A Self-Managed Online Mindfulness Program in a University-Wide Learning Management System Orientation Site: A Real-World Ecological Validation Study

Jennifer Chung, Matthew E. Mundy, Stephen McKenzie

Research output: Contribution to journalArticlepeer-review

Abstract

The efficacy of mindfulness-based interventions in randomised-controlled trials and large experimental studies has been demonstrated in university student populations. Whilst these investigations have provided insight into the nature of the delivery of mindfulness-based practices, there has been little research in the implementation of self-managed online student wellbeing and mindfulness programs at university. This ecological validation study conducted in 2020 evaluated a real-world implementation of a large, university-wide, online mindfulness-based program that was accessible fully online via the tertiary institutions’ Learning Management System (LMS) student orientation site. The total sample included 833 participants from a range of disciplines and faculties at Monash University, Australia. At the end of the study, 236 (28.3%) participants were retained and completed the follow-up survey. Participants had the option to engage with the fully self-managed online mindfulness program for a 12-week semester. The mindfulness practices were pre-recorded, audio-guided sessions, and 10–15 min in length. Baseline and end of semester questionnaires included the 14-item Warwick-Edinburgh Mental Wellbeing Scale, 10-item Perceived Stress Scale and the 18-item Five Facet Mindfulness Questionnaire. Participants who engaged with the mindfulness program over 3 or more weeks showed significant improvements in all three outcome measures, and all participants showed significant improvements in wellbeing at the end of semester. Learning analytics obtained via the LMS revealed that 58.6% (n = 489) had not logged into the mindfulness program at all, almost a third (31.0%, n = 259) logged into the program materials once or twice, and 10.2% (n = 85) of the whole sample engaged with the program actively, having logged in three or more times. The total number of student logins peaked in week 2, reduced between week 2 and week 7 and thereafter activity remained stable until the end of the semester. We hypothesise that the changes in wellbeing, stress and mindfulness at the end of the semester seen in the low engagement participants may partly be explained by the circumstances of COVID-19 restrictions improving. This study has revealed and discusses the complexities of student behaviour and implications for implementing an online mindfulness program in the real- world setting of a university.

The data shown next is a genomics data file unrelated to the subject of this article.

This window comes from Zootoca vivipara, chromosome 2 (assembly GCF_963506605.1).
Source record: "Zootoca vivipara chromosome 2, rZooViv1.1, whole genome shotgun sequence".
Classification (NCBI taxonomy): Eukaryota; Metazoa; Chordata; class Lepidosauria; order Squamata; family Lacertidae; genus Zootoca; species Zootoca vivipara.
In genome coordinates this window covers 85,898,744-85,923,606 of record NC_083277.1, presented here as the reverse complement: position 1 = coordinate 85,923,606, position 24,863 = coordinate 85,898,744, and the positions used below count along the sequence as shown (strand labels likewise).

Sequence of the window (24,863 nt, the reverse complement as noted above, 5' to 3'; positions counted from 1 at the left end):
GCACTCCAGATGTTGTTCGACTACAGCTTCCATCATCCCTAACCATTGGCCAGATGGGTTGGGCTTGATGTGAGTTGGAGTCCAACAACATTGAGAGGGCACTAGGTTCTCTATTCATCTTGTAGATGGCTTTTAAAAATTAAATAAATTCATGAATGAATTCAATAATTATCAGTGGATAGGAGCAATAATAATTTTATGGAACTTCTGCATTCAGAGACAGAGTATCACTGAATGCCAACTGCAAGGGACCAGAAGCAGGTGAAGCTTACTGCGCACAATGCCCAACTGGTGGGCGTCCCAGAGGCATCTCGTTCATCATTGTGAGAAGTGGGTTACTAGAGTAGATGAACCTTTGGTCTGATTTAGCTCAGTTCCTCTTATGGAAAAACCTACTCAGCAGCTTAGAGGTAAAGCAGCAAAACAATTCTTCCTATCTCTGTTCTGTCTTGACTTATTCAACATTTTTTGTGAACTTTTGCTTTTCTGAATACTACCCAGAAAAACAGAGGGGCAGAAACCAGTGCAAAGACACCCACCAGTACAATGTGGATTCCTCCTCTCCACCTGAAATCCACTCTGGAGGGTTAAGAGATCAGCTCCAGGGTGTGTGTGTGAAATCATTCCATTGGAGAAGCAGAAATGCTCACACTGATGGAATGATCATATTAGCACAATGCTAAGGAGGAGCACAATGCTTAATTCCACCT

Original languageEnglish
Article number869765
JournalFrontiers in Psychology
Volume13
DOIs
Publication statusPublished - 6 May 2022
Externally publishedYes

Keywords

  • ecological study
  • higher education
  • mindfulness intervention
  • online intervention
  • online study mode
  • real-world implementation
  • stress
  • student wellbeing

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